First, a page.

Since 1967, at Amador High school, The Drama Room has been a beacon of innovation and collaboration for students and families. Amidst what may sometimes be mistaken for a run-down theatre, students and families, under the direction of Giles Turner and professional artist-teachers, convene to create and celebrate the arts.
When you go to see a show at the Amador High School Giles Turner Performing Arts Center (AKA The Drama Room), there is an undeniable air of creativity and a deep sense of passionate commitment. I am certain that it is more than just that infamous Drama Room scent that has remain unchanged since before I was a student of Mr. Turner. Without a doubt The Drama Room continues to entice creatives of all kinds to the study of Dramatic Arts, Method Acting, Musical Theatre, Dance, Public Speaking, Shakespeare, Poetry, Improv, and Technical Theatre.
One such alum of The Drama Room is Caitlyn Schaap, Editor of the Ledger Dispatch. “I spent all four years in [The Drama Room]. To a lot of people, drama classes might not seem as vital to the educational experience as say, math or science, but to be honest, the things I learned in drama classes are the skills I use every day; they are the skills that prepared me to be successful in college and in my career.”
Caitlyn explained the unique value of what is offered in The Drama Room. “The classes are hands-on, and let students really take ownership of every aspect of each production, event and program. Through this I learned how to be a leader, how to be a dependable worker, how to be a part of a team, all the skills that not only made me employable, but made me an ideal employee. The confidence and poise I learned through my time on stage in [The Drama Room] productions prepared me to be confident in those big and intimidating college classrooms, and later prepared me to be the best I can be in job interviews.”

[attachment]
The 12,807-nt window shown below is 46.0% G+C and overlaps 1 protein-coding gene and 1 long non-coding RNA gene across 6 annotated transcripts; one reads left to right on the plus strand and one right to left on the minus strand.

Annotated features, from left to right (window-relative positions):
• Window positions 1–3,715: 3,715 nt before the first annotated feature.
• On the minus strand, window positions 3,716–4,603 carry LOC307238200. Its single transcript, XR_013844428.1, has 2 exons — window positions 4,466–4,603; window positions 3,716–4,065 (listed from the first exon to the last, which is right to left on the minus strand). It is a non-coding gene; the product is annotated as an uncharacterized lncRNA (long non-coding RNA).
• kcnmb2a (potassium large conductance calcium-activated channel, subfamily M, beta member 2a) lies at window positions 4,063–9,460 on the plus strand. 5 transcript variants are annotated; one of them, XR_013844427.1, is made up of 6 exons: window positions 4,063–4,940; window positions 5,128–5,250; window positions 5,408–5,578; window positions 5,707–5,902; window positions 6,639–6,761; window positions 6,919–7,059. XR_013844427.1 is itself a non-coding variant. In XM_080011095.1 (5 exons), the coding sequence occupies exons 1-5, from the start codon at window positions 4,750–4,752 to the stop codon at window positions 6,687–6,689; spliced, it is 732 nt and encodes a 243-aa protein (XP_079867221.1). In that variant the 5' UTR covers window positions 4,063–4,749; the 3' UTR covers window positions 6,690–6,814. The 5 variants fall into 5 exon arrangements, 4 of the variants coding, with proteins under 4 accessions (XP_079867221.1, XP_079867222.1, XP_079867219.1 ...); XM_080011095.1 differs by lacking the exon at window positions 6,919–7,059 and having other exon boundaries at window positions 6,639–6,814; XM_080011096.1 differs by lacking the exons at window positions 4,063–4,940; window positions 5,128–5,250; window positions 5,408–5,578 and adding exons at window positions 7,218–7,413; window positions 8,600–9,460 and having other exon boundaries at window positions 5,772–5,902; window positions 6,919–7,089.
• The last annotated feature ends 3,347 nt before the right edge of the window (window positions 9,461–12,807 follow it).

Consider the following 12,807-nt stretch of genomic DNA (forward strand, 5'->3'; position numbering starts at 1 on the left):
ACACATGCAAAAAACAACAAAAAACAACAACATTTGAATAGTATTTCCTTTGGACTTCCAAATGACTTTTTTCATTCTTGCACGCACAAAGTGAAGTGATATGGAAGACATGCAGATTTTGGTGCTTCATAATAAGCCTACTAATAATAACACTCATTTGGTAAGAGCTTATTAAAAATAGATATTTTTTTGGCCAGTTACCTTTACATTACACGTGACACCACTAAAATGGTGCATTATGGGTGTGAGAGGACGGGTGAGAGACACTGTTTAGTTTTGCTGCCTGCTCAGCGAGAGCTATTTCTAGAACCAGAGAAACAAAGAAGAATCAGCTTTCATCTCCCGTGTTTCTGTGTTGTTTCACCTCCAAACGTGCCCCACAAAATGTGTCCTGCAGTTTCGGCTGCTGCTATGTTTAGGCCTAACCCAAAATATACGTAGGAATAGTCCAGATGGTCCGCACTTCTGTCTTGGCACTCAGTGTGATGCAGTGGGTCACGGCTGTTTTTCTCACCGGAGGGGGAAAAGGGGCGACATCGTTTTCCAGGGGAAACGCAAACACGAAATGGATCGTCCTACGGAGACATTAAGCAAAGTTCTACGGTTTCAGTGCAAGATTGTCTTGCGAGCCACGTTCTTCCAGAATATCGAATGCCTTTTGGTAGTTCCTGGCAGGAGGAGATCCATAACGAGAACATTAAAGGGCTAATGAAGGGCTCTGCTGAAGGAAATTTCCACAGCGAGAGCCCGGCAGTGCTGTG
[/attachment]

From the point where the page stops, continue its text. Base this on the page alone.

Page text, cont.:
Michael Marks is another alum of The Drama Room. “Because of drama and journalism [classes], I got into journalism and I do what I do; I do drama for everybody!” Marks is now infamous as “Your Produce Man” for the favorite morning show, “Good Day Sacramento” on KMAX, a CBS Broadcasting channel https://gooddaysacramento.cbslocal.com. “People ask me all the time: How in the world did you get to be on television? I was the most shy kid in all of high school. Honestly, I would not talk to people.” Except for inside The Drama Room, Marks explained. “When I entered drama class and journalism class, that sparked something inside of me.”
In the late nineties, I studied under Giles Turner during an era when a large proportion of my peers had set their sights on becoming professional entertainers, performance artists, dancers, actors, vocalists, and theatrical technicians. Many of us have continued on to become all kinds of arts professionals. One of those peers, Jason Everett, Amador High 1998 graduate, is now a successful professional speaker. Everett’s website describes that he is a “sought-after high energy international speaker, business owner coach, and serial entrepreneur.” Having worked with him myself as a student in One-Act, Musical Theatre, and Advanced Drama, I am not at all surprised that he has gone on to achieve success and fame as a motivational public personality. Everett explained to me that The Drama Room programs were “not only amazingly fun but helped build my confidence to work hard, practice until perfected and speak in front of large groups. The skills I learned inside that humble building have been crucial to my professional career.”